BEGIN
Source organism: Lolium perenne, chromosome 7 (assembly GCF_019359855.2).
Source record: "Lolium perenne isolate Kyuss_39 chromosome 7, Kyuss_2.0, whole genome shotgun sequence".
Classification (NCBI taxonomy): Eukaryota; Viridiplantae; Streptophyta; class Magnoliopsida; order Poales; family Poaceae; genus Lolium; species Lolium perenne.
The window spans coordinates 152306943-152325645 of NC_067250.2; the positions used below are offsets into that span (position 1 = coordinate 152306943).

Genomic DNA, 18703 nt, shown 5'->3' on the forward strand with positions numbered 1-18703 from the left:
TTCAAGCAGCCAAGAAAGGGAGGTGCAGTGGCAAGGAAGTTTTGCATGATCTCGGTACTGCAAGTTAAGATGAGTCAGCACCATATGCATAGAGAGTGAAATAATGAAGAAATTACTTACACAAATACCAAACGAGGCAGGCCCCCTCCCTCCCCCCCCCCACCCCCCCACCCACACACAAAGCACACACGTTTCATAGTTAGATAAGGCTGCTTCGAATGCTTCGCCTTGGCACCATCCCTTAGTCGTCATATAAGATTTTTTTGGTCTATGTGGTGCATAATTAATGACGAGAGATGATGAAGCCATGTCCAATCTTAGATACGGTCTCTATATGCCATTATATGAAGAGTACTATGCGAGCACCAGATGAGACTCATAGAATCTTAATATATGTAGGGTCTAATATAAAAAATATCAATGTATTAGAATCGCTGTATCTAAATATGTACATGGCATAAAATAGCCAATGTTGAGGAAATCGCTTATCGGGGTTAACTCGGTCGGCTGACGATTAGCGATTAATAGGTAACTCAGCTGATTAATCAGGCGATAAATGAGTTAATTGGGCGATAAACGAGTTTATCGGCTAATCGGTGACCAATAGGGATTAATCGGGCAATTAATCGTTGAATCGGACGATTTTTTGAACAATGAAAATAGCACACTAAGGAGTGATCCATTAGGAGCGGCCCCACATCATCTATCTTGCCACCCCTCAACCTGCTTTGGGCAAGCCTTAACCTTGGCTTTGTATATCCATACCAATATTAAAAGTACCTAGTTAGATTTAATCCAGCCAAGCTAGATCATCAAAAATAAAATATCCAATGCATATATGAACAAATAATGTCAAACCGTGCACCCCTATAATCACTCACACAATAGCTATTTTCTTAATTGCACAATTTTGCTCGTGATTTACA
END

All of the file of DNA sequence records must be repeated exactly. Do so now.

Source organism: Lolium perenne, chromosome 7 (assembly GCF_019359855.2).
Source record: "Lolium perenne isolate Kyuss_39 chromosome 7, Kyuss_2.0, whole genome shotgun sequence".
Classification (NCBI taxonomy): Eukaryota; Viridiplantae; Streptophyta; class Magnoliopsida; order Poales; family Poaceae; genus Lolium; species Lolium perenne.
The window spans coordinates 152306943-152325645 of NC_067250.2; the positions used below are offsets into that span (position 1 = coordinate 152306943).

Genomic DNA, 18703 nt, shown 5'->3' on the forward strand with positions numbered 1-18703 from the left:
TTCAAGCAGCCAAGAAAGGGAGGTGCAGTGGCAAGGAAGTTTTGCATGATCTCGGTACTGCAAGTTAAGATGAGTCAGCACCATATGCATAGAGAGTGAAATAATGAAGAAATTACTTACACAAATACCAAACGAGGCAGGCCCCCTCCCTCCCCCCCCCCACCCCCCCACCCACACACAAAGCACACACGTTTCATAGTTAGATAAGGCTGCTTCGAATGCTTCGCCTTGGCACCATCCCTTAGTCGTCATATAAGATTTTTTTGGTCTATGTGGTGCATAATTAATGACGAGAGATGATGAAGCCATGTCCAATCTTAGATACGGTCTCTATATGCCATTATATGAAGAGTACTATGCGAGCACCAGATGAGACTCATAGAATCTTAATATATGTAGGGTCTAATATAAAAAATATCAATGTATTAGAATCGCTGTATCTAAATATGTACATGGCATAAAATAGCCAATGTTGAGGAAATCGCTTATCGGGGTTAACTCGGTCGGCTGACGATTAGCGATTAATAGGTAACTCAGCTGATTAATCAGGCGATAAATGAGTTAATTGGGCGATAAACGAGTTTATCGGCTAATCGGTGACCAATAGGGATTAATCGGGCAATTAATCGTTGAATCGGACGATTTTTTGAACAATGAAAATAGCACACTAAGGAGTGATCCATTAGGAGCGGCCCCACATCATCTATCTTGCCACCCCTCAACCTGCTTTGGGCAAGCCTTAACCTTGGCTTTGTATATCCATACCAATATTAAAAGTACCTAGTTAGATTTAATCCAGCCAAGCTAGATCATCAAAAATAAAATATCCAATGCATATATGAACAAATAATGTCAAACCGTGCACCCCTATAATCACTCACACAATAGCTATTTTCTTAATTGCACAATTTTGCTCGTGATTTACA